More about light for Stage 3

For the Stage 3 science & technology unit, “Light me up”, here are some more Youtube clips that may prove useful.


What color is a mirror?


3 easy kids’ science experiments with magnifying glass


The science of rainbows


How a prism works to make rainbow colors


Special LED lights in infrared and ultraviolet spectrum


Rainbow walking water – easy kids science experiment

Light me up

This term, Stage 3 students are studying the Physical World in Science & Technology. In the unit, “Light me up”, activities concerning electricity will be done in classrooms and activities concerning the properties of light will be done in the school library.

To introduce the “light” concepts (including shadows, absorption, reflection, refraction, transparent/opaque/translucent, researching with secondary sources about reflection/refraction science understandings, discoveries and/or inventions, such as mirrors, magnifiers, spectacles and prisms, that directly affect people’s lives), here are some Youtube clips that may prove useful.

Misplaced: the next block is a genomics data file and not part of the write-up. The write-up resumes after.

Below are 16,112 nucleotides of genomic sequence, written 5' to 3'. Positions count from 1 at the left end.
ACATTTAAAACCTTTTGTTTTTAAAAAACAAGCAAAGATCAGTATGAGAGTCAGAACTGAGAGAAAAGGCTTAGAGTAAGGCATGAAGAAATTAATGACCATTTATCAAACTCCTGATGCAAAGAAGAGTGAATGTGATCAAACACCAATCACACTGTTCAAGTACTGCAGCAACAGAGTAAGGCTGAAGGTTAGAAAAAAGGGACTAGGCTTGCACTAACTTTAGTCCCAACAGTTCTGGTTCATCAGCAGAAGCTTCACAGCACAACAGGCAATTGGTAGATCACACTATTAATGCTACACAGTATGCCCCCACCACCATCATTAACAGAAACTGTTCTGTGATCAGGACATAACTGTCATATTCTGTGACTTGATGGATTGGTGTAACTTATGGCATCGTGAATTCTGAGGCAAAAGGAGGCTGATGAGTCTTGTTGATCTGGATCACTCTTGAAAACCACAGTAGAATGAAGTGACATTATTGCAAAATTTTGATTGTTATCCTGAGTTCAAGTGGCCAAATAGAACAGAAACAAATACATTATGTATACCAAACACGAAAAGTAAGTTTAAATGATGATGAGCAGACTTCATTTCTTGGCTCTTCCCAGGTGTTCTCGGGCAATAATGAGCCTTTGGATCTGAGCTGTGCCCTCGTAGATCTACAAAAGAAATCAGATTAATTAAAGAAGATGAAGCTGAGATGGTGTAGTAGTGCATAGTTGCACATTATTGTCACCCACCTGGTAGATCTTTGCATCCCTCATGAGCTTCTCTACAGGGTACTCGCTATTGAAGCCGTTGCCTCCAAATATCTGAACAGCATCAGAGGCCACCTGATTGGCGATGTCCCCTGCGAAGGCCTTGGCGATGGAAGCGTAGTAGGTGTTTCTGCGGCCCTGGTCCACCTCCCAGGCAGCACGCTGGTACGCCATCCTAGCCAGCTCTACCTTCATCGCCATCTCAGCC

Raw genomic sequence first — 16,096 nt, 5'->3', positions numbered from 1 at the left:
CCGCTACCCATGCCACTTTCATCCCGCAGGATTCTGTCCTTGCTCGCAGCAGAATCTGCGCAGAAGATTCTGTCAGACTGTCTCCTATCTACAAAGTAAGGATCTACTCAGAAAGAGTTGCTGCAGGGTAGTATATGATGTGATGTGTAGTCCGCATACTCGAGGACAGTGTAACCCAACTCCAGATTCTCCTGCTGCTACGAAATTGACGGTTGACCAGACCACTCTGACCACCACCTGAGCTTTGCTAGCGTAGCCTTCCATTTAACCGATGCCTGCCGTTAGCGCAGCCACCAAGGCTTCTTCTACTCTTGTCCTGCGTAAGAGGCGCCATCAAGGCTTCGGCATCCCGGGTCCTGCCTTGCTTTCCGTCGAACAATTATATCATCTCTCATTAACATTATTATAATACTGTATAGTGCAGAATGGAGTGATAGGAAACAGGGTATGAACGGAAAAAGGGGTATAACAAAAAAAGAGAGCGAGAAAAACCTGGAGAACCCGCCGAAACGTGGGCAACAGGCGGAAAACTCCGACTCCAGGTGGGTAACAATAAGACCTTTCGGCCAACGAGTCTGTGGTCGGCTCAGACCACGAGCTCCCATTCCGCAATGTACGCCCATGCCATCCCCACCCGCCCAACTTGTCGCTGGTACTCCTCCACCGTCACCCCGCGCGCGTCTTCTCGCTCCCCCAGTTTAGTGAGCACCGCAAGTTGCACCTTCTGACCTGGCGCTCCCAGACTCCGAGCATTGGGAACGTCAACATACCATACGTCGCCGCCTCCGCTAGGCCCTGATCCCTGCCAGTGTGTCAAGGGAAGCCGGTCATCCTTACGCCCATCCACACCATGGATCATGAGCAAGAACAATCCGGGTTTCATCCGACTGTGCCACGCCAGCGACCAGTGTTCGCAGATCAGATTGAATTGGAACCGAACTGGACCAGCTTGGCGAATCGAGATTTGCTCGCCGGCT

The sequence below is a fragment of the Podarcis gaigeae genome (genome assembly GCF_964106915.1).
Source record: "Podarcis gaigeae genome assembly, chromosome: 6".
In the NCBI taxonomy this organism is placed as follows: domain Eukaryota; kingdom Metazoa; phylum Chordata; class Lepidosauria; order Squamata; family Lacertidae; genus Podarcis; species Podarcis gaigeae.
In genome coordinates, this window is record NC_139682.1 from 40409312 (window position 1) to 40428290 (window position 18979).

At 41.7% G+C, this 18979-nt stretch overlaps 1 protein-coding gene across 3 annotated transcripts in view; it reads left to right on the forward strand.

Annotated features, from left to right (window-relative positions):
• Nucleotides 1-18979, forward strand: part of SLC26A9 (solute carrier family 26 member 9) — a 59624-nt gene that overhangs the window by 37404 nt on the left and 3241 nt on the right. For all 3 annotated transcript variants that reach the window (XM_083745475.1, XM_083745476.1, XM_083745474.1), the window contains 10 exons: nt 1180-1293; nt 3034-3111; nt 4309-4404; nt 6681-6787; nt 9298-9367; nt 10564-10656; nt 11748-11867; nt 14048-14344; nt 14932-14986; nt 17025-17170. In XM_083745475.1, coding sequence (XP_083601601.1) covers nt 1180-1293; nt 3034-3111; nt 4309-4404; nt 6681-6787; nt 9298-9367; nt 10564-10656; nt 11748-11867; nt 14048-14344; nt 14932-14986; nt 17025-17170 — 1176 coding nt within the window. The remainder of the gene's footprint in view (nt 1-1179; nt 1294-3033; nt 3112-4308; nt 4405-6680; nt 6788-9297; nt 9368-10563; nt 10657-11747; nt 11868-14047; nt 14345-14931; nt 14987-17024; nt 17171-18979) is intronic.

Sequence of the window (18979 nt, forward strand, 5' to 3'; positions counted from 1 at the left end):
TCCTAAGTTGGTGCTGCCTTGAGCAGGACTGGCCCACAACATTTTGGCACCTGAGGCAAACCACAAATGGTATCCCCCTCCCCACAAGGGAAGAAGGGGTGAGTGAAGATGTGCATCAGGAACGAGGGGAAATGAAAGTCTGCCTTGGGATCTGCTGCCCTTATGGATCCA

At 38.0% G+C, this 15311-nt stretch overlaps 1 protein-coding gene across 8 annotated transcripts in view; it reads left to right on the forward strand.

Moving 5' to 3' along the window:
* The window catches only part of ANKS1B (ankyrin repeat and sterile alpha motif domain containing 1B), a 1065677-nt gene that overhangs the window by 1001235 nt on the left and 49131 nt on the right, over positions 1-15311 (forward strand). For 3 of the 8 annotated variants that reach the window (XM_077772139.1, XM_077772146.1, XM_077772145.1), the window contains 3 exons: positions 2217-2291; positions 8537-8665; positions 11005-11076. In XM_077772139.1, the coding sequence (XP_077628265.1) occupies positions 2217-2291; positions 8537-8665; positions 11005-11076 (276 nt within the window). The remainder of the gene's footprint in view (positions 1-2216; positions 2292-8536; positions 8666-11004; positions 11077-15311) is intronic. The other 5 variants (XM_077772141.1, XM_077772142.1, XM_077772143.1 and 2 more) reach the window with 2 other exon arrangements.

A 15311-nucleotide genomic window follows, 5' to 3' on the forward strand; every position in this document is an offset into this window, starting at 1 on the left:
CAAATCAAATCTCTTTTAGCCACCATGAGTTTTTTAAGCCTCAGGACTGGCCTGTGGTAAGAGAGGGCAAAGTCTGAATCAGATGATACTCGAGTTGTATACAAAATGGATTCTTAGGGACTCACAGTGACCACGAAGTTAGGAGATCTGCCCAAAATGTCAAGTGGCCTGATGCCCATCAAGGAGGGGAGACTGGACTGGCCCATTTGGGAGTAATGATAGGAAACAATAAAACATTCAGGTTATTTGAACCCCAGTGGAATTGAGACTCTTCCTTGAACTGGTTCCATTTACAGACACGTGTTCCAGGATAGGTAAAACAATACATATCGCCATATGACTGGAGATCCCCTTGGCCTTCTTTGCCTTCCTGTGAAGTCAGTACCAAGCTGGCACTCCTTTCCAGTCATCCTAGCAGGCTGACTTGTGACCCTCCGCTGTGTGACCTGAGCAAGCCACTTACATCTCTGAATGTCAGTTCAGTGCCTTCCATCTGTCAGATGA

Shadow | The Dr Binocs Show | Educational videos for kids


Why do we have shadows?


Science – light – shadow – Advanced – English

Research projects: Progressing with Oliver and collecting evidence

At Penrith Public School, the transition to Oliver (from OASIS Library) and the students’ interface, Orbit, had to be delayed slightly due to long-service leave. It has been a very busy year: in addition to volunteering to be a Lighthouse School – demonstrating implementation and integration of Oliver through action research – we have been celebrating our school’s Sesquicentary celebrations. We have also been adapting from a complete Collaborative Planning, Programming and Teaching Program (CPPT) K-6 to the teacher-librarian providing one hour of Release-From-Face-to-Face (RFF) teaching for each class teacher.